To make my life slightly easier, I put together a template in OpenOffice. Each time I double-click it, I get a new document with every section heading written, and I just need to fill in the details. It saves me time and energy - two things I'm running short of lately.

You can download the template here, or a GoogleDocs version here (if you don't use Open Office, you should).

To make your own template in whatever word processor you prefer, create your layout, then choose "Save As..." from the file menu, and look for the document type drop-down menu. You should find a template option. Once you've saved your template, each time you double-click it, you will get a new, untitled document with all your headings set up the way you like. Pretty handy!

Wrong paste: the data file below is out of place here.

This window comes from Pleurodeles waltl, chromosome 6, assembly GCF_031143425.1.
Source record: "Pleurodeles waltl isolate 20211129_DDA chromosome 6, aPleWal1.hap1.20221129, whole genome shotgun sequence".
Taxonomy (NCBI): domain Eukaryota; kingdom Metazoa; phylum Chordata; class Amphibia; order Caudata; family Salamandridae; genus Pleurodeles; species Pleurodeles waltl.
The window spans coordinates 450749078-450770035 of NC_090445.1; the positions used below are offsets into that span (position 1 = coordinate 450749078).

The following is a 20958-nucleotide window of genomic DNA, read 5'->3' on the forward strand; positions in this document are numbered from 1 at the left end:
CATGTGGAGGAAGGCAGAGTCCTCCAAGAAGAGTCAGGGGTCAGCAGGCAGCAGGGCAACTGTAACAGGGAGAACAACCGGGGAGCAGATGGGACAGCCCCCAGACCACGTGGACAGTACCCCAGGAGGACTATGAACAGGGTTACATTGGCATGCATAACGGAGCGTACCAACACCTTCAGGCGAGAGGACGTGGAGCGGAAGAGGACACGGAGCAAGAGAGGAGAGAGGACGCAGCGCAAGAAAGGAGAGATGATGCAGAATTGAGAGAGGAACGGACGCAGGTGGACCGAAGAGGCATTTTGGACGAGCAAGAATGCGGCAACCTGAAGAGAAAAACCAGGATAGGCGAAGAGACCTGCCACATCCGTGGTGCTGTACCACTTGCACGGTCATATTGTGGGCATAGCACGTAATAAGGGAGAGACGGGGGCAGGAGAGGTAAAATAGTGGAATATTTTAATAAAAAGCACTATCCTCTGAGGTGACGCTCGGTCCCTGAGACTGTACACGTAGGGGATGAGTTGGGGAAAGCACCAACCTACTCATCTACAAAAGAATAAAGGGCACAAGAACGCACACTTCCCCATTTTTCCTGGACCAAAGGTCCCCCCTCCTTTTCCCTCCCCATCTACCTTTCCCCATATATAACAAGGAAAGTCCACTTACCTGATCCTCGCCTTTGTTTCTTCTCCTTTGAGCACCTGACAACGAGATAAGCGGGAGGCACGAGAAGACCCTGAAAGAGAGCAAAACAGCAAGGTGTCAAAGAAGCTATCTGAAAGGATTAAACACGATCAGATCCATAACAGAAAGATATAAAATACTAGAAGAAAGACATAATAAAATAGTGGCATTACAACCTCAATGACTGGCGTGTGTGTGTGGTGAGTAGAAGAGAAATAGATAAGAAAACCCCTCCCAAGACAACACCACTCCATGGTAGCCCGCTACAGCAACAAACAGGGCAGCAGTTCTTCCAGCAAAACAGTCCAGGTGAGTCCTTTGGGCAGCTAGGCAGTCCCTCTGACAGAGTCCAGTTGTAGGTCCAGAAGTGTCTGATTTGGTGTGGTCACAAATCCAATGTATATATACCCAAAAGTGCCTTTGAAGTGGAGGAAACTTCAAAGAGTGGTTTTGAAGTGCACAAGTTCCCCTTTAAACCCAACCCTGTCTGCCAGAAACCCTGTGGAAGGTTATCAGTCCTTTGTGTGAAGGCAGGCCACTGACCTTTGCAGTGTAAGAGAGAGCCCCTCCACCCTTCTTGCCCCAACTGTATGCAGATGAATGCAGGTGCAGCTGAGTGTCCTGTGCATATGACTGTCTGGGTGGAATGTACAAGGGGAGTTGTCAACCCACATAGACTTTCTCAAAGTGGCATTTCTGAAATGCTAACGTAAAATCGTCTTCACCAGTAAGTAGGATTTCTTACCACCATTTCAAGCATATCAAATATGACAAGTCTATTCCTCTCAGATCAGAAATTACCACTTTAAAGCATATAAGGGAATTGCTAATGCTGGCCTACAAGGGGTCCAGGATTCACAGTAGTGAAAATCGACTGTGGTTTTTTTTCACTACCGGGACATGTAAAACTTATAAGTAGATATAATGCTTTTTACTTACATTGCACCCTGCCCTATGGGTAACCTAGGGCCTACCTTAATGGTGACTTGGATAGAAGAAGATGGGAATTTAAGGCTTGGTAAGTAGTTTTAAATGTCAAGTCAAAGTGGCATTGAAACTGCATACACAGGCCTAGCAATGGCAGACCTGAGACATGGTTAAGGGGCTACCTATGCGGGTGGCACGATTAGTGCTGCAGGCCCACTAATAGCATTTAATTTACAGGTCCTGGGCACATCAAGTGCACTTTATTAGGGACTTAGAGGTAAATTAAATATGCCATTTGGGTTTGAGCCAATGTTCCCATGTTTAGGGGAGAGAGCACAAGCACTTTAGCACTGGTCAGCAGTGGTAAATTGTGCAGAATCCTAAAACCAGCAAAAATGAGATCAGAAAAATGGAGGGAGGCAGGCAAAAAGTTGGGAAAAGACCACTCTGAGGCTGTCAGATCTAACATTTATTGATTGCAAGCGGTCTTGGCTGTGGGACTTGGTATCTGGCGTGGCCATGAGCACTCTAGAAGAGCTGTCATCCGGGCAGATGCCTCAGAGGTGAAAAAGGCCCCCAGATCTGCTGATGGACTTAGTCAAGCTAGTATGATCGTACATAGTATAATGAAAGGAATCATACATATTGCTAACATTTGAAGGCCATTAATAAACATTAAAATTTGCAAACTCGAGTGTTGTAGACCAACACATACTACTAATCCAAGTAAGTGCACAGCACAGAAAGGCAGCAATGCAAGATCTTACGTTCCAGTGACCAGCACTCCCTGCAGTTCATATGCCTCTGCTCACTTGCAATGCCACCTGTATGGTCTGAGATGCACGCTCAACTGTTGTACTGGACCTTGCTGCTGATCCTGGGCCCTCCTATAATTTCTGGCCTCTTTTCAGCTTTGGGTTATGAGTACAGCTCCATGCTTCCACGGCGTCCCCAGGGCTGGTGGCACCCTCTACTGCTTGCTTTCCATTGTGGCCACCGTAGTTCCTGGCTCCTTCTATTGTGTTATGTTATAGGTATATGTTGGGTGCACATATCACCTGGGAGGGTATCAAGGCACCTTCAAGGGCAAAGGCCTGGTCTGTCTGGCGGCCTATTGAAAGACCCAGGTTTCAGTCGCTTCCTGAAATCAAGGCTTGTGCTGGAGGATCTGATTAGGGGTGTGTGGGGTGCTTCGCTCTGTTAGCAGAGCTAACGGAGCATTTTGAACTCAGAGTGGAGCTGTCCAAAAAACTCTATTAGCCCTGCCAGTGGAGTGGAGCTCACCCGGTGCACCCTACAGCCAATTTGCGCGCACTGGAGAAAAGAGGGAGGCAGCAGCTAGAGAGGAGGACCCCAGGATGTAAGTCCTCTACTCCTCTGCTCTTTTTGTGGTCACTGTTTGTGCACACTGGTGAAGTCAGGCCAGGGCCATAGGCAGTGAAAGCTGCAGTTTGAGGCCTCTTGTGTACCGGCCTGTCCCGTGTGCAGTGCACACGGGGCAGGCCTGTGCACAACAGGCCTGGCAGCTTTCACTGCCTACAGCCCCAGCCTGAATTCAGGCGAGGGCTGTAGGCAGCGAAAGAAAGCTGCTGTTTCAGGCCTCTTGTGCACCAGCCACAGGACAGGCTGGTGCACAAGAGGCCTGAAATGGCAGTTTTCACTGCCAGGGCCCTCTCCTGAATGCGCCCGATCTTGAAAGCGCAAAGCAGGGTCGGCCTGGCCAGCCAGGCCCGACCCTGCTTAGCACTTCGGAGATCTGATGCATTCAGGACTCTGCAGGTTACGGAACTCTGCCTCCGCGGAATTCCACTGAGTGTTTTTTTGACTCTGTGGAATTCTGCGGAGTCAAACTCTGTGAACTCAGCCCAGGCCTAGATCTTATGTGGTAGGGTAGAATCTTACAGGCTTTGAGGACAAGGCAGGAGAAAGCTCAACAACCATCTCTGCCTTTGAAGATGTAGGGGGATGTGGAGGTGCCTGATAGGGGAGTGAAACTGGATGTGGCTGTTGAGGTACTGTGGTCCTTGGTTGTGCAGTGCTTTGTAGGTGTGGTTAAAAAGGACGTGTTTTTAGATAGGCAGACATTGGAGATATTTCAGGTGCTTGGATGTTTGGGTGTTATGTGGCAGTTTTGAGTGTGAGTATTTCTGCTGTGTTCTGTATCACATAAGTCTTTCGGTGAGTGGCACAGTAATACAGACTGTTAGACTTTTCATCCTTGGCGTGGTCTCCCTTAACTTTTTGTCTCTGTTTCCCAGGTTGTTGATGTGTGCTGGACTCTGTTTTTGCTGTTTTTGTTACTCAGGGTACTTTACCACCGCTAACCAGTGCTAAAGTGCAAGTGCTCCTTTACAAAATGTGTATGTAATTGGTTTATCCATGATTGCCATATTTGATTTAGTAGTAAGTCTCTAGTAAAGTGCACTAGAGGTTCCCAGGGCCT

I've also posted a couple other forms I use: a tracking sheet for things I've handed out and want back (like permission forms), and a blank schedule for weekly planning. The time slots are marked according to my school's schedule, but they're all customizable for your needs. Find them in the "Forms and Templates" folder.

I hope you get to save a little time by using these tools. If it helps, let me know! Post a comment, so I keep putting work into these tools and sharing them with the world. We all need positive feedback once in a while!

Happy planning,

Tuesday, March 22, 2011

Space Plans

Image: "EarthRise"
I planned the first week of a theme unit for Kindergarten about space, and in the course of researching the topic, I came across NASA's resources for teachers.